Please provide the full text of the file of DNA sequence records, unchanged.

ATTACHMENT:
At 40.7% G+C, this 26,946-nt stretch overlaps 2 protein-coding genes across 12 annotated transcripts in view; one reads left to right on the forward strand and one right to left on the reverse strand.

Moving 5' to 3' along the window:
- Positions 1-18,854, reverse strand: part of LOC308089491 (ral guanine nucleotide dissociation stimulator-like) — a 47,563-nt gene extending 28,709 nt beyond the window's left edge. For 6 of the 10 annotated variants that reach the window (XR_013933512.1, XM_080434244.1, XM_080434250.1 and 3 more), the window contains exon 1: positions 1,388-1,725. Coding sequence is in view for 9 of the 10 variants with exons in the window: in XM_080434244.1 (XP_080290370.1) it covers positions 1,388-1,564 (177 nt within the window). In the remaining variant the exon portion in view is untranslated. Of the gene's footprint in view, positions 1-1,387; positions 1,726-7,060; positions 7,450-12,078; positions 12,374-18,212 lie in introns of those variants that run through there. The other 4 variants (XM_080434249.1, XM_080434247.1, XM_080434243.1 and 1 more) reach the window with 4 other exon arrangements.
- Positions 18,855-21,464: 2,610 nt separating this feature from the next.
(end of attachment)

At 40.7% G+C, this 26,946-nt stretch overlaps 2 protein-coding genes across 12 annotated transcripts in view; one reads left to right on the forward strand and one right to left on the reverse strand.

Moving 5' to 3' along the window:
- Positions 1-18,854, reverse strand: part of LOC308089491 (ral guanine nucleotide dissociation stimulator-like) — a 47,563-nt gene extending 28,709 nt beyond the window's left edge. For 6 of the 10 annotated variants that reach the window (XR_013933512.1, XM_080434244.1, XM_080434250.1 and 3 more), the window contains exon 1: positions 1,388-1,725. Coding sequence is in view for 9 of the 10 variants with exons in the window: in XM_080434244.1 (XP_080290370.1) it covers positions 1,388-1,564 (177 nt within the window). In the remaining variant the exon portion in view is untranslated. Of the gene's footprint in view, positions 1-1,387; positions 1,726-7,060; positions 7,450-12,078; positions 12,374-18,212 lie in introns of those variants that run through there. The other 4 variants (XM_080434249.1, XM_080434247.1, XM_080434243.1 and 1 more) reach the window with 4 other exon arrangements.
- Positions 18,855-21,464: 2,610 nt separating this feature from the next.